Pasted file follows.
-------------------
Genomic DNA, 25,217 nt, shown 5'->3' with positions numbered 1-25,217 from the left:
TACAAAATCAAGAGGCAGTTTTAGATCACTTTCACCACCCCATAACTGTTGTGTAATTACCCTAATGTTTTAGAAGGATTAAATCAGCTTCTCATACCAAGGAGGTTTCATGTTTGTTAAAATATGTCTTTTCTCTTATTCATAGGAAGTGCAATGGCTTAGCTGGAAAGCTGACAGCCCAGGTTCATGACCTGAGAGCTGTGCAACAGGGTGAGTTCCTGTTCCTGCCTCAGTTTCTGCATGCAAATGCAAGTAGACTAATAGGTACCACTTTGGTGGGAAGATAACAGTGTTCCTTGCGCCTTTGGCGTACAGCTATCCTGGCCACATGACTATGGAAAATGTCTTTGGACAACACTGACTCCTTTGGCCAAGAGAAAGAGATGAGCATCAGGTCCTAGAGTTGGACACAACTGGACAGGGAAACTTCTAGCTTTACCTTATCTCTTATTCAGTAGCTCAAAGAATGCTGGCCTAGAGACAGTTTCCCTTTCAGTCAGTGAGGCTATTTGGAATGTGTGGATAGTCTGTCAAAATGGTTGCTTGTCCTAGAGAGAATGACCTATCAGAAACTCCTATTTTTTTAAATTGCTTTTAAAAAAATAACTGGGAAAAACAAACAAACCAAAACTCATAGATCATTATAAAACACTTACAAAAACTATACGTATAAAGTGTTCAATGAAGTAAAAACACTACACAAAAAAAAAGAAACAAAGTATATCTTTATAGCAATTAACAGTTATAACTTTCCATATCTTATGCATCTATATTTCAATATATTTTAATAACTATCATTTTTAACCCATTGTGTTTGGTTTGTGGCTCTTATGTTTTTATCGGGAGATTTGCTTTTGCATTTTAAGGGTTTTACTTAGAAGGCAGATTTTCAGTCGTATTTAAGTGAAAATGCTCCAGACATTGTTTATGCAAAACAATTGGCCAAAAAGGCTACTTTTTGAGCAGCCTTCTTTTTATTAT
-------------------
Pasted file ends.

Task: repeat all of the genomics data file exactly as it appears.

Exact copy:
Genomic DNA, 25,217 nt, shown 5'->3' with positions numbered 1-25,217 from the left:
TACAAAATCAAGAGGCAGTTTTAGATCACTTTCACCACCCCATAACTGTTGTGTAATTACCCTAATGTTTTAGAAGGATTAAATCAGCTTCTCATACCAAGGAGGTTTCATGTTTGTTAAAATATGTCTTTTCTCTTATTCATAGGAAGTGCAATGGCTTAGCTGGAAAGCTGACAGCCCAGGTTCATGACCTGAGAGCTGTGCAACAGGGTGAGTTCCTGTTCCTGCCTCAGTTTCTGCATGCAAATGCAAGTAGACTAATAGGTACCACTTTGGTGGGAAGATAACAGTGTTCCTTGCGCCTTTGGCGTACAGCTATCCTGGCCACATGACTATGGAAAATGTCTTTGGACAACACTGACTCCTTTGGCCAAGAGAAAGAGATGAGCATCAGGTCCTAGAGTTGGACACAACTGGACAGGGAAACTTCTAGCTTTACCTTATCTCTTATTCAGTAGCTCAAAGAATGCTGGCCTAGAGACAGTTTCCCTTTCAGTCAGTGAGGCTATTTGGAATGTGTGGATAGTCTGTCAAAATGGTTGCTTGTCCTAGAGAGAATGACCTATCAGAAACTCCTATTTTTTTAAATTGCTTTTAAAAAAATAACTGGGAAAAACAAACAAACCAAAACTCATAGATCATTATAAAACACTTACAAAAACTATACGTATAAAGTGTTCAATGAAGTAAAAACACTACACAAAAAAAAAGAAACAAAGTATATCTTTATAGCAATTAACAGTTATAACTTTCCATATCTTATGCATCTATATTTCAATATATTTTAATAACTATCATTTTTAACCCATTGTGTTTGGTTTGTGGCTCTTATGTTTTTATCGGGAGATTTGCTTTTGCATTTTAAGGGTTTTACTTAGAAGGCAGATTTTCAGTCGTATTTAAGTGAAAATGCTCCAGACATTGTTTATGCAAAACAATTGGCCAAAAAGGCTACTTTTTGAGCAGCCTTCTTTTTATTAT